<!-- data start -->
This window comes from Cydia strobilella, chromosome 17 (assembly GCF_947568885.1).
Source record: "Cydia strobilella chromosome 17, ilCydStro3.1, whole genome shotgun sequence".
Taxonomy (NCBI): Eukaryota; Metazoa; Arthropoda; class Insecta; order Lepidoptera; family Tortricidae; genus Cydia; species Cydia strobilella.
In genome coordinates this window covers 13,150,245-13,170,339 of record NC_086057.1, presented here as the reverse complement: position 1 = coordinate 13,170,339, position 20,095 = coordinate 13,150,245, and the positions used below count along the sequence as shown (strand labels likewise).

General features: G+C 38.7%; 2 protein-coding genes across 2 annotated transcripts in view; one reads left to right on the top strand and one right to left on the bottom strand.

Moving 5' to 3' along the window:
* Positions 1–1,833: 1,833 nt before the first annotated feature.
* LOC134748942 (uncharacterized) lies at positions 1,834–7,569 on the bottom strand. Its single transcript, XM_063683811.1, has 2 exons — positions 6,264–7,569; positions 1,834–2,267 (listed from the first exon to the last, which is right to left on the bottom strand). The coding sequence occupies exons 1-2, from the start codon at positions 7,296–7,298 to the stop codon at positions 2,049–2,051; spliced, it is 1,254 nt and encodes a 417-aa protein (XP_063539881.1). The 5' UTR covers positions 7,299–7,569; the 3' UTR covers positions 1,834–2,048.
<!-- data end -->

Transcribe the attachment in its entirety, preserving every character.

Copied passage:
This window comes from Cydia strobilella, chromosome 17 (assembly GCF_947568885.1).
Source record: "Cydia strobilella chromosome 17, ilCydStro3.1, whole genome shotgun sequence".
Taxonomy (NCBI): Eukaryota; Metazoa; Arthropoda; class Insecta; order Lepidoptera; family Tortricidae; genus Cydia; species Cydia strobilella.
In genome coordinates this window covers 13,150,245-13,170,339 of record NC_086057.1, presented here as the reverse complement: position 1 = coordinate 13,170,339, position 20,095 = coordinate 13,150,245, and the positions used below count along the sequence as shown (strand labels likewise).

General features: G+C 38.7%; 2 protein-coding genes across 2 annotated transcripts in view; one reads left to right on the top strand and one right to left on the bottom strand.

Moving 5' to 3' along the window:
* Positions 1–1,833: 1,833 nt before the first annotated feature.
* LOC134748942 (uncharacterized) lies at positions 1,834–7,569 on the bottom strand. Its single transcript, XM_063683811.1, has 2 exons — positions 6,264–7,569; positions 1,834–2,267 (listed from the first exon to the last, which is right to left on the bottom strand). The coding sequence occupies exons 1-2, from the start codon at positions 7,296–7,298 to the stop codon at positions 2,049–2,051; spliced, it is 1,254 nt and encodes a 417-aa protein (XP_063539881.1). The 5' UTR covers positions 7,299–7,569; the 3' UTR covers positions 1,834–2,048.